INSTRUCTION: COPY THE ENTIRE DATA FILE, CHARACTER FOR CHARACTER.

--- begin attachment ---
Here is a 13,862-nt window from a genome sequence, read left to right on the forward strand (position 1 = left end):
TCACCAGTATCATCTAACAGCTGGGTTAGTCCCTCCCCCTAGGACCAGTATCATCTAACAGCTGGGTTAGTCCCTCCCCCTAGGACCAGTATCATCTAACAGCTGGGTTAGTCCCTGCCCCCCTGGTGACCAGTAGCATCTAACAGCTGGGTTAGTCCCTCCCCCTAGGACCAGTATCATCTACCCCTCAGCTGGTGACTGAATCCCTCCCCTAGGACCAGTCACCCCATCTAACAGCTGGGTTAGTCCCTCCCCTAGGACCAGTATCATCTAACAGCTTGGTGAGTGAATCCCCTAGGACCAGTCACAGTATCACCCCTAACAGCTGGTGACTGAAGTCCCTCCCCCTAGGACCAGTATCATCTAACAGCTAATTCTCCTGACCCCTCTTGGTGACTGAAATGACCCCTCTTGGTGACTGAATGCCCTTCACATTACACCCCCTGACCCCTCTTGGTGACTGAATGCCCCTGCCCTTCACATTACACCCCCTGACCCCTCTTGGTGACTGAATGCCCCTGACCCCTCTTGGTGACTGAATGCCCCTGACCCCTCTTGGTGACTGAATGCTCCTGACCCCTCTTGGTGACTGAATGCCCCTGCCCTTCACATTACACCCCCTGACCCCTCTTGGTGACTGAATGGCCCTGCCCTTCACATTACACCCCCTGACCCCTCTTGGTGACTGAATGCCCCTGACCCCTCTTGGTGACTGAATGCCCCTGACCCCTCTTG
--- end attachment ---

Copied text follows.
Here is a 13,862-nt window from a genome sequence, read left to right on the forward strand (position 1 = left end):
TCACCAGTATCATCTAACAGCTGGGTTAGTCCCTCCCCCTAGGACCAGTATCATCTAACAGCTGGGTTAGTCCCTCCCCCTAGGACCAGTATCATCTAACAGCTGGGTTAGTCCCTGCCCCCCTGGTGACCAGTAGCATCTAACAGCTGGGTTAGTCCCTCCCCCTAGGACCAGTATCATCTACCCCTCAGCTGGTGACTGAATCCCTCCCCTAGGACCAGTCACCCCATCTAACAGCTGGGTTAGTCCCTCCCCTAGGACCAGTATCATCTAACAGCTTGGTGAGTGAATCCCCTAGGACCAGTCACAGTATCACCCCTAACAGCTGGTGACTGAAGTCCCTCCCCCTAGGACCAGTATCATCTAACAGCTAATTCTCCTGACCCCTCTTGGTGACTGAAATGACCCCTCTTGGTGACTGAATGCCCTTCACATTACACCCCCTGACCCCTCTTGGTGACTGAATGCCCCTGCCCTTCACATTACACCCCCTGACCCCTCTTGGTGACTGAATGCCCCTGACCCCTCTTGGTGACTGAATGCCCCTGACCCCTCTTGGTGACTGAATGCTCCTGACCCCTCTTGGTGACTGAATGCCCCTGCCCTTCACATTACACCCCCTGACCCCTCTTGGTGACTGAATGGCCCTGCCCTTCACATTACACCCCCTGACCCCTCTTGGTGACTGAATGCCCCTGACCCCTCTTGGTGACTGAATGCCCCTGACCCCTCTTG